Upskilling or reskilling current employees can help you fill open positions more quickly in a constantly-evolving workplace.
What are Upskilling & Reskilling?
Upskilling and reskilling are two similar but distinct ways to retrain workforces. Both options help employees grow within their careers and help organizations to succeed in the changing business environment.
- Reskilling involves training employees in new skills to help them make lateral moves into new roles within the organization.
- Upskilling focuses more on soft skills, such as management or leadership, and allows employees to move up in their field within the organization.
Another way to think about it is this: if you have a sous chef and want to train them to become a pastry chef, that is reskilling. If you want to train the sous chef to become head chef, that is upskilling.
Building Skills for an Evolving Workforce
Upskilling and reskilling of workforces have increased in recent years to meet hiring demands, while also helping to retain talent and save money. Either way, employees have more opportunities than ever to develop new skills to meet organizations’ needs as they continue to commit significant time and resources to training. According to the 2021 Training Industry Report, companies spent an average of $1,071 per learner and employees received nearly 64 hours of training.
Further underscoring the importance of this approach, 58 percent of respondents to a McKinsey Global Survey on reskilling said that closing skill gaps in their companies’ workforces has become a higher priority since the COVID-19 pandemic began. The report also noted that forty-six percent of respondents report an increase in redeploying talent at their organizations as a means for closing skill gaps.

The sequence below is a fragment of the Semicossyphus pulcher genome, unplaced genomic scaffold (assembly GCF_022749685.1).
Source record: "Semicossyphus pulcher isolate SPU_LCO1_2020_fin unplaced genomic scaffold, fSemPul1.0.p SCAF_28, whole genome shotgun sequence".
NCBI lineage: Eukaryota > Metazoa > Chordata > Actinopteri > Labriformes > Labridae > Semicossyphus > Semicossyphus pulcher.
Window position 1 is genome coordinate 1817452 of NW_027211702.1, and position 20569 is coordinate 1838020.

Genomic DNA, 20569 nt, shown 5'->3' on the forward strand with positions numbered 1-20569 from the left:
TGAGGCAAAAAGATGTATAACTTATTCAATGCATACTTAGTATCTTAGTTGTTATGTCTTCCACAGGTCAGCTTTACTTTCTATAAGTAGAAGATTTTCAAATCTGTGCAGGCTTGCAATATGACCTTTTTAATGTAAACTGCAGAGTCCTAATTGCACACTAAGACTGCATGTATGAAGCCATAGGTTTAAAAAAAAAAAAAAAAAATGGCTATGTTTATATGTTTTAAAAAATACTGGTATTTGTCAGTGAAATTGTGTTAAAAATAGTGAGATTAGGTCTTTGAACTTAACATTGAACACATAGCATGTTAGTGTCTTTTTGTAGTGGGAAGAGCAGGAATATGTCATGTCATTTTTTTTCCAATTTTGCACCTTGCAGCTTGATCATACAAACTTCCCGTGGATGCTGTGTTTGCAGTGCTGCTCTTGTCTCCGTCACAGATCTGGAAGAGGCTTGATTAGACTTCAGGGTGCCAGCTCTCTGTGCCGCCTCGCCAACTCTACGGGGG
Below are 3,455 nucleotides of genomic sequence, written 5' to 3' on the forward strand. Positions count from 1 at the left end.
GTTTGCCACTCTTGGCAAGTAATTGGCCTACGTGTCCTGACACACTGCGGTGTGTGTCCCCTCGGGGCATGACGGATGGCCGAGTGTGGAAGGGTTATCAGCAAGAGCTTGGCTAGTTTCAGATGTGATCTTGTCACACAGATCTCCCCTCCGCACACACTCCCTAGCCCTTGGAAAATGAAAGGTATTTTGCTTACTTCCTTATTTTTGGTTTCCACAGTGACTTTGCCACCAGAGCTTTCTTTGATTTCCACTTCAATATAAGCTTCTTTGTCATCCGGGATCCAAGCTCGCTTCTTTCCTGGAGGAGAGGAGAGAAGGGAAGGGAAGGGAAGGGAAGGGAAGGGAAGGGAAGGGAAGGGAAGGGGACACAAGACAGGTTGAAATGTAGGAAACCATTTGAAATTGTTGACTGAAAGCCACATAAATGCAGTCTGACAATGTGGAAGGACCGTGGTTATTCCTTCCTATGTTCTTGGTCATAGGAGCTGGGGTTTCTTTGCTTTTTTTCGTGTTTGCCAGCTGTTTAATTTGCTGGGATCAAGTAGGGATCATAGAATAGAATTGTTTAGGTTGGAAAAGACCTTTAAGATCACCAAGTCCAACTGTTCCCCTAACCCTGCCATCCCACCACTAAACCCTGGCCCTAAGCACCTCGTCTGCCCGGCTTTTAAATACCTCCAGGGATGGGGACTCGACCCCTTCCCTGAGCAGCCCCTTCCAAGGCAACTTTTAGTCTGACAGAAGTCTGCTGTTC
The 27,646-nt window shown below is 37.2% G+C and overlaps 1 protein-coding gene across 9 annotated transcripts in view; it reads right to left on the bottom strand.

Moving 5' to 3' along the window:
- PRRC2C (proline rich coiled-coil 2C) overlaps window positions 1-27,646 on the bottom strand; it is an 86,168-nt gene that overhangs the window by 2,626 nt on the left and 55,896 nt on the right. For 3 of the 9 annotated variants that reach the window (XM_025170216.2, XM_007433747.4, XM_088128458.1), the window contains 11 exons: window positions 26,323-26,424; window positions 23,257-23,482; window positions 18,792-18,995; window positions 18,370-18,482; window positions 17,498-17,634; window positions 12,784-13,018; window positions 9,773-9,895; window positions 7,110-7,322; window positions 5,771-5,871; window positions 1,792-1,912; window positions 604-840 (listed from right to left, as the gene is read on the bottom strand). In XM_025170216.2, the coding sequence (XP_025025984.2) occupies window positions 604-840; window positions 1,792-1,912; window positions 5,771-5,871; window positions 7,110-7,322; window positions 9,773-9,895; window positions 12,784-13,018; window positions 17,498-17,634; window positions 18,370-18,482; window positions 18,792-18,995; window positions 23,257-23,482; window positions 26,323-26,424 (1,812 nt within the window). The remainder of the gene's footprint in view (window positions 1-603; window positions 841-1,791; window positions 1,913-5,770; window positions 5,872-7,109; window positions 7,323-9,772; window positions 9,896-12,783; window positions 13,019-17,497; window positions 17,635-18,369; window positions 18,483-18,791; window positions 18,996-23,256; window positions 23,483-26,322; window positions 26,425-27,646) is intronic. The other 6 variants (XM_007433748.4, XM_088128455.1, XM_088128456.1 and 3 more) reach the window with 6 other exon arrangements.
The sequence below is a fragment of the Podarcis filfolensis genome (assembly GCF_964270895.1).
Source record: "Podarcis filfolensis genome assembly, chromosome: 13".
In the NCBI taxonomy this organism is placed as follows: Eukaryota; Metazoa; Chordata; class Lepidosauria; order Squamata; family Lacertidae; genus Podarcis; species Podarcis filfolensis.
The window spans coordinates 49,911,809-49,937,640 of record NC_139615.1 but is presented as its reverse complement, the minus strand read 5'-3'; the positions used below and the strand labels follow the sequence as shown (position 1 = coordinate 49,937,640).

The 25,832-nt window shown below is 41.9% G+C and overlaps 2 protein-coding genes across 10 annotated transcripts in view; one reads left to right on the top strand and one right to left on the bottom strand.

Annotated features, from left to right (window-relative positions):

Why You Should Upskill or Reskill Your Workforce
The challenges and costs associated with hiring in the current employment environment are well-documented. Upskilling and reskilling can yield a number of benefits to help with recruitment and retention, including better employee engagement and loyalty. Indeed, employees value and embrace the importance of learning new skills. A global survey of workers conducted by PwC shows that 77% are ready to learn new skills or retrain completely.
Upskilling or reskilling programs can help position organizations as employers of choice. They can also help attract top talent and customers by demonstrating you value your employees and are committed to helping them advance their careers.
These programs can serve as an effective strategy for avoiding layoffs when people don’t have the right skills. According to a report by the Society for Human Resource Management (SHRM), it costs employers an average of $4,129 and takes an average of 42 days to fill an open position. Choosing to reskill or upskill your workforce allows your organization to make an investment in its employees and retain good workers.
How to Upskill or Reskill Your Workforce
Start reskilling or upskilling your team by giving them access to online education platforms, implementing learning management systems (LMS), mentoring, or a number of other means.
Not sure where to start? The TalentBridge team can help your organization develop comprehensive Upskilling and Reskilling programs to put you on the path to employee growth and retention.
Meet the Author: Lori Crimmins
Chief Human Resources Officer